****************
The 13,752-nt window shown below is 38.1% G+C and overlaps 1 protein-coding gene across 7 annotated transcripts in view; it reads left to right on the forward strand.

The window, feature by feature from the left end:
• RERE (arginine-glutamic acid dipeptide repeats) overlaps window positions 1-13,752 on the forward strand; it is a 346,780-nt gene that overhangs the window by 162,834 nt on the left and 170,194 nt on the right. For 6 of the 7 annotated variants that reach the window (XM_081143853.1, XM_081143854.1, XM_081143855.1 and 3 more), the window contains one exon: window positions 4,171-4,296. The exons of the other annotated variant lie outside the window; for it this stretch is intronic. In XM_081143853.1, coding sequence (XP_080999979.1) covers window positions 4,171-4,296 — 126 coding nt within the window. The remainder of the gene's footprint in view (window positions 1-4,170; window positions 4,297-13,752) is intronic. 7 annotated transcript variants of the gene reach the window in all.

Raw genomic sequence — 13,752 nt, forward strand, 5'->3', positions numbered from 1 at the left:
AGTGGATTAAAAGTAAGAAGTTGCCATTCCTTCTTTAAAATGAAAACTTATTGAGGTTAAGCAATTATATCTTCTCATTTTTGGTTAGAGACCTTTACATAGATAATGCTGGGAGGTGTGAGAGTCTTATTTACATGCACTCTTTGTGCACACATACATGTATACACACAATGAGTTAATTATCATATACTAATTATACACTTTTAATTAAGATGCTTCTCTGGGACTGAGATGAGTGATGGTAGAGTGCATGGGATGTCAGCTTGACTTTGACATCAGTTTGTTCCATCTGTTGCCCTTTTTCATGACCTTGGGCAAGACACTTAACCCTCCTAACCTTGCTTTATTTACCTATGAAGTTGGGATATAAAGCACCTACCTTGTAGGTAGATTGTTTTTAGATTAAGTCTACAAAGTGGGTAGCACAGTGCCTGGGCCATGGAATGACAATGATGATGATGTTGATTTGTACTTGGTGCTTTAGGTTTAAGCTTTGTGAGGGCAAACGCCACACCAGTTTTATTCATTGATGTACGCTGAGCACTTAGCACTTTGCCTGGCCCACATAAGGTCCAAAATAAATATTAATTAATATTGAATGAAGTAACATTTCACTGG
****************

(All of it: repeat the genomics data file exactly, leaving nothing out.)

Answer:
The 13,752-nt window shown below is 38.1% G+C and overlaps 1 protein-coding gene across 7 annotated transcripts in view; it reads left to right on the forward strand.

The window, feature by feature from the left end:
• RERE (arginine-glutamic acid dipeptide repeats) overlaps window positions 1-13,752 on the forward strand; it is a 346,780-nt gene that overhangs the window by 162,834 nt on the left and 170,194 nt on the right. For 6 of the 7 annotated variants that reach the window (XM_081143853.1, XM_081143854.1, XM_081143855.1 and 3 more), the window contains one exon: window positions 4,171-4,296. The exons of the other annotated variant lie outside the window; for it this stretch is intronic. In XM_081143853.1, coding sequence (XP_080999979.1) covers window positions 4,171-4,296 — 126 coding nt within the window. The remainder of the gene's footprint in view (window positions 1-4,170; window positions 4,297-13,752) is intronic. 7 annotated transcript variants of the gene reach the window in all.

Raw genomic sequence — 13,752 nt, forward strand, 5'->3', positions numbered from 1 at the left:
AGTGGATTAAAAGTAAGAAGTTGCCATTCCTTCTTTAAAATGAAAACTTATTGAGGTTAAGCAATTATATCTTCTCATTTTTGGTTAGAGACCTTTACATAGATAATGCTGGGAGGTGTGAGAGTCTTATTTACATGCACTCTTTGTGCACACATACATGTATACACACAATGAGTTAATTATCATATACTAATTATACACTTTTAATTAAGATGCTTCTCTGGGACTGAGATGAGTGATGGTAGAGTGCATGGGATGTCAGCTTGACTTTGACATCAGTTTGTTCCATCTGTTGCCCTTTTTCATGACCTTGGGCAAGACACTTAACCCTCCTAACCTTGCTTTATTTACCTATGAAGTTGGGATATAAAGCACCTACCTTGTAGGTAGATTGTTTTTAGATTAAGTCTACAAAGTGGGTAGCACAGTGCCTGGGCCATGGAATGACAATGATGATGATGTTGATTTGTACTTGGTGCTTTAGGTTTAAGCTTTGTGAGGGCAAACGCCACACCAGTTTTATTCATTGATGTACGCTGAGCACTTAGCACTTTGCCTGGCCCACATAAGGTCCAAAATAAATATTAATTAATATTGAATGAAGTAACATTTCACTGG